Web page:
Indianapolis Colts 26, Cincinnati Bengals 10 — The Sunday morning game should have been called the Tomato Can Bowl. Both the 10-5-1 Bengals and the 11-5 Colts padded their records by beating bad teams and losing badly to good teams. Every year these teams make the playoffs and are easily dispatched by the elite teams. The winner of this game would go on to be waxed out of the playoffs the following week at Denver. The Bengals were without A.J. Green but had him for past playoff losses. The Colts defeated the Bengals 27-0 earlier this season in Indianapolis.
The Colts led only 13-10 at the break but pulled away in the second half. Andrew Luck threw a 36-yard touchdown pass to Moncrief in the third quarter and Adam Vinatieri kicked four field goals on the day. Luck finished 31 of 44 for 376 yards and the one touchdown pass. Andy Dalton finished 18 of 35 for 155 yards without a touchdown. Neither quarterback was intercepted. Marvin Lewis joined Jim Mora in losing six playoff games without a win. “Playoffs? Are you kidding me?” Not for the Bengals, who were eliminated in the opening round for the fourth straight year.
Dallas Cowboys 24, Detroit Lions 20 — Fans of these teams finally had a reason to rejoice after years of frustration. The 11-5 Lions and 12-4 Cowboys offered contrasting styles. Dallas had the glamour on offense with Tony Romo, Dez Bryant, Jason Witten and workhorse DeMarco Murray. Detroit brought the ugly defense led by Ndamokung Suh. Early on it was the Detroit offense overpowering the Dallas defense. Matthew Stafford threw a 51-yard touchdown pass to Golden Tate and Reggie Bush, despite having dated a Kardashian, raced for an 18-yard touchdown run for a 14-0 Lions lead. A pair of Matt Prater field goals had the Lions up 20-7 late in the third quarter.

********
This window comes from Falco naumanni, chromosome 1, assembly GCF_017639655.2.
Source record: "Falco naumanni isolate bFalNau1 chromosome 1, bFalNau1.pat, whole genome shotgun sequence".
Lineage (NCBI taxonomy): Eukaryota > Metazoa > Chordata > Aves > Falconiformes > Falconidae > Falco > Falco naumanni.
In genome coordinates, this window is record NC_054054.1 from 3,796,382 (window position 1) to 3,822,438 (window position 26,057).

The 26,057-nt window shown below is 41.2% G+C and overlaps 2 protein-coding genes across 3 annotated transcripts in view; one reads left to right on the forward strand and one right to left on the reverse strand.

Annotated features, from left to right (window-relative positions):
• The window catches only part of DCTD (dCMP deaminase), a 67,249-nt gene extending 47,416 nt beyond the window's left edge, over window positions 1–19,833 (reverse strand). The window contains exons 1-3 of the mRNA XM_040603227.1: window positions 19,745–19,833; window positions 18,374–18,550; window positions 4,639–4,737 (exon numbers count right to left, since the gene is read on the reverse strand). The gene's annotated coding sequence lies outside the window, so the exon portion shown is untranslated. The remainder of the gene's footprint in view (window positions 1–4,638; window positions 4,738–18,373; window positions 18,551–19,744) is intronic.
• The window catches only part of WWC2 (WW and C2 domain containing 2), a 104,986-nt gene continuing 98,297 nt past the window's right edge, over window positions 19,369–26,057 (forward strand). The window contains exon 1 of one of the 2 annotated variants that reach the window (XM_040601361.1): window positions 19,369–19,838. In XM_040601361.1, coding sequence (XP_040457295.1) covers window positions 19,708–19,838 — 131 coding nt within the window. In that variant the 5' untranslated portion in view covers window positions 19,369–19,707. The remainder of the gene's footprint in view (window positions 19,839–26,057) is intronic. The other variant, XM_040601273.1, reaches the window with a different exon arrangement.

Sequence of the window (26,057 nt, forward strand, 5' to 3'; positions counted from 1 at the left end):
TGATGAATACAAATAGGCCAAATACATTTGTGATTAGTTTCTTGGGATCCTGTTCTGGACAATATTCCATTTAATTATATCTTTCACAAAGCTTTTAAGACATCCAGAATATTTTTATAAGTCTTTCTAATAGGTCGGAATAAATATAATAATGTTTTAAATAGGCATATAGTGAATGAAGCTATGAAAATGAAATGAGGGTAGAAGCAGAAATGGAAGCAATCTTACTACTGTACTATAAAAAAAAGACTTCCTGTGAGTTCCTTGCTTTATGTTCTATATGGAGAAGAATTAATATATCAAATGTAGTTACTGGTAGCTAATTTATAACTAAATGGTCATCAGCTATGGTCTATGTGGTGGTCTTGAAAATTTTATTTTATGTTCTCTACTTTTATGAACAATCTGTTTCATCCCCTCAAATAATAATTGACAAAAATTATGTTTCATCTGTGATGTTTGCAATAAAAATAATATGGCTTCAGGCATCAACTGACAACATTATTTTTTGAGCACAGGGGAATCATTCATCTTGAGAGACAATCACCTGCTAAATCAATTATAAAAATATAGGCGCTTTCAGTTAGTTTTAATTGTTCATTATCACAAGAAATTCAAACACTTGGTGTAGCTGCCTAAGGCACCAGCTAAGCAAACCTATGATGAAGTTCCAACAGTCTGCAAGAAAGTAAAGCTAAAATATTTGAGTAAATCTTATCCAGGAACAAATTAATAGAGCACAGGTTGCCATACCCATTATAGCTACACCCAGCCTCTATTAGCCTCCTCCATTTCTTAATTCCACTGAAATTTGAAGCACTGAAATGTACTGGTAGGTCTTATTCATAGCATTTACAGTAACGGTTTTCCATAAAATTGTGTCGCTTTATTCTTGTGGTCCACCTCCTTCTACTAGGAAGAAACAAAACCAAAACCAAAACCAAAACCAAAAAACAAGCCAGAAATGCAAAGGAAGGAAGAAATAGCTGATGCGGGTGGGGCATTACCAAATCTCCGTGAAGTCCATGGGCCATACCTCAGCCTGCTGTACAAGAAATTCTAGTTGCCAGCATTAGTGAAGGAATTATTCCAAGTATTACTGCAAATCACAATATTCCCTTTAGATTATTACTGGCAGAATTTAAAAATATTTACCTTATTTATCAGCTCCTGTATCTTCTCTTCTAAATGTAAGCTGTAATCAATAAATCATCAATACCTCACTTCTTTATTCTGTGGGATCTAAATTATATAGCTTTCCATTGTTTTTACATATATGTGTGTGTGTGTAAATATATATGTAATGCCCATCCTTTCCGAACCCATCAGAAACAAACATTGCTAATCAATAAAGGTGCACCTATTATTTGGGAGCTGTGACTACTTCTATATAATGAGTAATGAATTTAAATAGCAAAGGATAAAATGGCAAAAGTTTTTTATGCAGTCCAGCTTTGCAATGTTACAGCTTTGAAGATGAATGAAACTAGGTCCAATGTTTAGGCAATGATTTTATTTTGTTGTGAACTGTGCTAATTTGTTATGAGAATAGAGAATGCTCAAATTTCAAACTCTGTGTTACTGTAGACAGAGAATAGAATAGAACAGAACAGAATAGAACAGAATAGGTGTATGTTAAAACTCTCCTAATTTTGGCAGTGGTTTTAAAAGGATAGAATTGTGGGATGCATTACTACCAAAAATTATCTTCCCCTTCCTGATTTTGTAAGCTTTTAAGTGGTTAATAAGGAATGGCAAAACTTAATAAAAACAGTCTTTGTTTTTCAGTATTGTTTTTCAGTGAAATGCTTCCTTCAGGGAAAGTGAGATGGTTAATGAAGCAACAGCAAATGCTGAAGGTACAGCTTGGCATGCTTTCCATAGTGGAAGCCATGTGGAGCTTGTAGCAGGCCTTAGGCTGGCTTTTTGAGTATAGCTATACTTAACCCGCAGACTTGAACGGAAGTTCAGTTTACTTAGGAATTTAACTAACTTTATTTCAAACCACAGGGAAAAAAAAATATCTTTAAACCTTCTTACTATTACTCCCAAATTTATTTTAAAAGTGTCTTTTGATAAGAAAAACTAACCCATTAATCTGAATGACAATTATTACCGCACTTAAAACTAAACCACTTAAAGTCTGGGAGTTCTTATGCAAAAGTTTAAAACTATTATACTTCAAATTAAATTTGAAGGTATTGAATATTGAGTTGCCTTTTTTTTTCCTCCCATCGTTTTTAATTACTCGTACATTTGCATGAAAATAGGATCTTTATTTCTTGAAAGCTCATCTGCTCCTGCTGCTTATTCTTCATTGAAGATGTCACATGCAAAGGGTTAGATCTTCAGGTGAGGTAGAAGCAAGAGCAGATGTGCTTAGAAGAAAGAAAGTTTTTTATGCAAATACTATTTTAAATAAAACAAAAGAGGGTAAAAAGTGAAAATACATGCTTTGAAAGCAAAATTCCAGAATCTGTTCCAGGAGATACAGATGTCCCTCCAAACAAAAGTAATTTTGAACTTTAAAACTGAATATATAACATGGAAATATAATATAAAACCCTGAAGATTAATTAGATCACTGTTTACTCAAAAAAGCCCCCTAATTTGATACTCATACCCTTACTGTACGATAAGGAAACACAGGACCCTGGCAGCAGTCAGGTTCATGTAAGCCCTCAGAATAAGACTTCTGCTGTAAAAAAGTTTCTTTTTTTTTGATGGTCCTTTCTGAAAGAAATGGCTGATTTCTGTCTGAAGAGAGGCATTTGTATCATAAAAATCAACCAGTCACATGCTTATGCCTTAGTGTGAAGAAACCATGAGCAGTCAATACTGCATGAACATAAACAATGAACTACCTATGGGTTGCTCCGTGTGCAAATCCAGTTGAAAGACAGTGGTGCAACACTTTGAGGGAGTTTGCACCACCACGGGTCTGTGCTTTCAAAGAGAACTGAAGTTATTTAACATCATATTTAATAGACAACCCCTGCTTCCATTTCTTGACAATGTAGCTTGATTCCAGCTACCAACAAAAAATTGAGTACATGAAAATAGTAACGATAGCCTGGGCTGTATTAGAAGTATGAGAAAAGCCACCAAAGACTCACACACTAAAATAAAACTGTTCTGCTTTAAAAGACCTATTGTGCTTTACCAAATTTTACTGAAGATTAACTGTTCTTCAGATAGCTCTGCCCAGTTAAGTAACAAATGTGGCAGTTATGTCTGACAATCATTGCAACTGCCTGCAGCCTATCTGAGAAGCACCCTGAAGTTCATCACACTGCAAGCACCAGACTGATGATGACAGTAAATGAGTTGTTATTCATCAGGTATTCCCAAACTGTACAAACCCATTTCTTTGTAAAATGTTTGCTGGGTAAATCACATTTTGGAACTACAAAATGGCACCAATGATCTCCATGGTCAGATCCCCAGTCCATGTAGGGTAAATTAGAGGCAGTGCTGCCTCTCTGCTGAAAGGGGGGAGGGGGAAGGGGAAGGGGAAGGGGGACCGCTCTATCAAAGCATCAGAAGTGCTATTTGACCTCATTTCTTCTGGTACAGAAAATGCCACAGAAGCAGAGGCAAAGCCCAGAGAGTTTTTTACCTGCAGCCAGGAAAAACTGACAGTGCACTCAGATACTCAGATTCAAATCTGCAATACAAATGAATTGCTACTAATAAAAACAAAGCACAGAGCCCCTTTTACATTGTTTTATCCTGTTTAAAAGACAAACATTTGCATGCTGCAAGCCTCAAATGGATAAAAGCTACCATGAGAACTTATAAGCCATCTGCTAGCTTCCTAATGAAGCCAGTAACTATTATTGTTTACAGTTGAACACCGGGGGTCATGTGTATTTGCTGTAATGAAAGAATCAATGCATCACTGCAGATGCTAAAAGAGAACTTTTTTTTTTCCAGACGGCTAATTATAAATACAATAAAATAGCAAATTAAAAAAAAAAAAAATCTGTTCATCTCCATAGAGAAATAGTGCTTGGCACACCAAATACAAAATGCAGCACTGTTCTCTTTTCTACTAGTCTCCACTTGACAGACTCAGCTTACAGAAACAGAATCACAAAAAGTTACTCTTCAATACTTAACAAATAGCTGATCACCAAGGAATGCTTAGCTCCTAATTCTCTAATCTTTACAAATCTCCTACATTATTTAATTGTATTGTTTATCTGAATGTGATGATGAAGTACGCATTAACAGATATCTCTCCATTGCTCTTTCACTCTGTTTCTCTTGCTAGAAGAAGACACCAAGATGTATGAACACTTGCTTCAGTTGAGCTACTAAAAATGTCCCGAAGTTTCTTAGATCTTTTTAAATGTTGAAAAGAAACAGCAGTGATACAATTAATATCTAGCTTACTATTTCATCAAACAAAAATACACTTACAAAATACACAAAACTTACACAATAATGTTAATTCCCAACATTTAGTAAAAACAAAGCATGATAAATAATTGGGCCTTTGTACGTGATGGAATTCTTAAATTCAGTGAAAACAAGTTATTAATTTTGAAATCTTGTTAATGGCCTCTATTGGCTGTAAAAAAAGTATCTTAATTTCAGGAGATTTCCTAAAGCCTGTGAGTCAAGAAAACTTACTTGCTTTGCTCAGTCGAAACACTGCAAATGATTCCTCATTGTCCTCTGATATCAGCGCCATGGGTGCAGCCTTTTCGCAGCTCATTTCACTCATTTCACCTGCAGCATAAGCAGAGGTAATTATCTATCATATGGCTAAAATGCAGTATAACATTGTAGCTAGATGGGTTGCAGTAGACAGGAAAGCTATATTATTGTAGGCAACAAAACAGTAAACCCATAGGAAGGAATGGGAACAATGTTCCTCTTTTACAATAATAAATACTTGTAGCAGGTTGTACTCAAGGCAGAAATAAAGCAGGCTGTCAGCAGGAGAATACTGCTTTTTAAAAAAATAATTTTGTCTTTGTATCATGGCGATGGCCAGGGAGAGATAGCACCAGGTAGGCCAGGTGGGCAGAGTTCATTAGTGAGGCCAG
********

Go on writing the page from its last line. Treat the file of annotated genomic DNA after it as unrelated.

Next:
Dallas came roaring back. A 76-yard touchdown pass from Romo to Terrence Williams got the Cowboys back in. Down 20-17 in the fourth quarter, the Detroit defense could not close out the game. Romo converted on fourth and six and benefitted from defensive holding on another third down. On third and goal from the eight, Romo hit Williams again for their second connection and the first Dallas lead of the game with 2 1/2 minutes remaining. On fourth and three at the Dallas 42 with exactly one minute left, Stafford was sacked and fumbled and the Cowboys recovered. The Lions have still only won one playoff game since 1957 and none since 1991. The win was sweet redemption for Tony Romo and Jason Garrett. It was also sweet for Rod Marinelli, the coach of the 2008 Lions team that went 0-16. He is now the coordinator of the Dallas defense that made the biggest stop when it counted. As for Jerry Jones, he was criticized for years for being impatient and in recent years for being too patient. His patience with Garrett and Romo was rewarded on this day.
The Divisional Playoffs are set.
Saturday: 4) Carolina Panthers at 1) Seattle Seahawks
Sunday: 3) Cowboys at 2) Green Bay Packers
Saturday: 6) Baltimore Ravens at 1) New England Patriots
Sunday: 4) Indianapolis Colts at 2) Denver Broncos